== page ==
Turning at once to the "Physiological Psychology," we find that it proceeds, as scientific method dictates, from the simple to the complex. After an introduction, Part I. discusses the bodily Substrate of the Mental Life; Part II. the Elements of the Mental Life; Part III. the Formation of Sensory Ideas; Part IV. the Affective Process and Volitional Action; Part. V. the Course and the Connection of Mental Processes; Part VI. adds Final Considerations. Thus, we pass from the functions of the nervous system, by way of sensation, feeling and presentation, to consciousness in the formation of ideas and in the train of ideas, which, in turn, involves attention, apperception, and will, not forgetting phenomena such as association, imagination and emotion. Two reasons make it hard to select this or that, and to say, Here Wundt excels. First, profuse wealth of suggestion and result is scattered everywhere. Second, the successive editions of the "Physiological Psychology "constitute the life history of Wundt's own mind in relation to the subject as a whole; and only psychologists von Fach can supply the necessary light and shade. It appears to me that special interest attaches to his discussion of Müller's theory of specific energies, because it reveals Wundt's view of the part played by the nervous system in the psychological organization; to his criticism of the Young-Helmholtz theory of color, because it attacks the "mystery" of space-perception; to the treatment of sensation, the duration of mental processes, and association, because they afford typical instances of the new data which experimental psychology can bestow upon analyses of psychical phenomena. Doubtless, professed psychologists would insist upon other points. For my part, the central interest still attaches to Wundt's theory of apperception and will. I take the former as a typical illustration of the direction in which physiological psychology moves.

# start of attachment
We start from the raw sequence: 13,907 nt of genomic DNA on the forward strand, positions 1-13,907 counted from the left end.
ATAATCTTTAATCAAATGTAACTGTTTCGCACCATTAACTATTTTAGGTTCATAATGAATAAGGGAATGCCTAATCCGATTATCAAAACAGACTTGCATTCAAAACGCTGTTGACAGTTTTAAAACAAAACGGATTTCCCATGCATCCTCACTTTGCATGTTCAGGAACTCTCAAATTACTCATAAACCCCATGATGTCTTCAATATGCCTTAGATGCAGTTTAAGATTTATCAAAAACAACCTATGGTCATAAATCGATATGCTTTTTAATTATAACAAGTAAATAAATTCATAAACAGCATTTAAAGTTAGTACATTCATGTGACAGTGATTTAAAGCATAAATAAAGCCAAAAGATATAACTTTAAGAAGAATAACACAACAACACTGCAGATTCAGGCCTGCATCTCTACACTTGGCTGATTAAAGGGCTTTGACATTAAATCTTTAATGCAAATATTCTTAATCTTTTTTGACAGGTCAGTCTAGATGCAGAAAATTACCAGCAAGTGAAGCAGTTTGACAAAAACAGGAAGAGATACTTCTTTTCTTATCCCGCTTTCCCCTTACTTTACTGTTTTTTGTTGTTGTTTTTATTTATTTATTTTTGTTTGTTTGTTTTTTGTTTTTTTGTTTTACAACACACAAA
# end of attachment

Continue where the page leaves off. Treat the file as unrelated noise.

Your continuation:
In apperception the conscious being brings his entire unity of experience to bear on the object now in the field of his attention. We light upon an inner and elaborative activity which "bears the stamp of spontaneity." Evidently, a process complex in the highest degree! My expert colleague, Professor Pillsbury, has analyzed it as follows: Apperception involves four elements. "(1) Increase of clearness in the idea directly before the mind, accompanied by the immediate feeling of activity; (2) inhibition of other ideas; (3) muscular strain sensations, with the feelings connected with them, intensifying the primary feeling of activity; (4) the reflex effect of these strain sensations, intensifying the idea apperceived." Despite this complexity, the apperceptive theory posits fundamentally a necessary "original activity," or "psychical energy," which arises from within consciousness and transforms, as by a synthesis, what, for convenience sake, may be termed simple factors. Physiological stimulus pales, and subjective transitiveness becomes determining. This activity has close connection with will, often with choice. How can it be explained? With Wundt the term consciousness possesses a special and restricted meaning. It consists of all contents, such as feelings, ideas, excitations of the will, and—there is no underlying substance or occult being. This represents the analytic aspect; the synthetic remains to be reckoned with. Now, the spontaneous activity of the mind itself, whereby presentations come to be distinguished clearly, appears as appercipient attention, when brought to play upon perceptions or upon the "stream of consciousness," and as volition, when it originates movements of the body. Obviously, the former is the more fundamental, because, in it, I connect my ideas with my will. It "depends, on the one hand, upon the stimuli then at work; and, on the other hand, upon the total state of consciousness, bow it is made up that is, by present impressions and prior experiences. . . . If we would describe more nearly what it is that we experience in ourselves when pleased or pained we can not do this more concretely than by denoting pleasure as a straining after, and pain as a straining against, an object." We may say, then, that apperception means will brought to bear upon states of consciousness and then directed to external muscular acts. For, "there is absolutely nothing outside man or in him which we can call wholly or entirely his own except his will." So Wundt finds the existence of a synthetic activity of consciousness beyond the range of mere association. Without going far wrong, we might term this the single faculty into which all the faculties of the old psychology are absorbed. For it compares and selects among conscious states; or peradventure, it can be described as a species of conscious striving. Here, then, the mental unity presents its distinctive, differentiating nature, and, as some have indeed supposed, might be held exempt from the persistent sapping of psychophysiological method, secluding itself within its unattainable citadel. But this is a complete mistake; and I take the opportunity to call attention to Wundt's modern position even here, a pronouncement the more necessary that he has been so frequently misunderstood, strangely enough, by those who ought to know better. Apperception, or what you please, happens to be an undoubted fact of mental life. Accordingly, it must submit to experimental treatment. A process exists, therefore analysis is free to track it to its lair. And, especially when the problem of duration raises its head, as it does inevitably, a cumulative series of experiments is in strict order.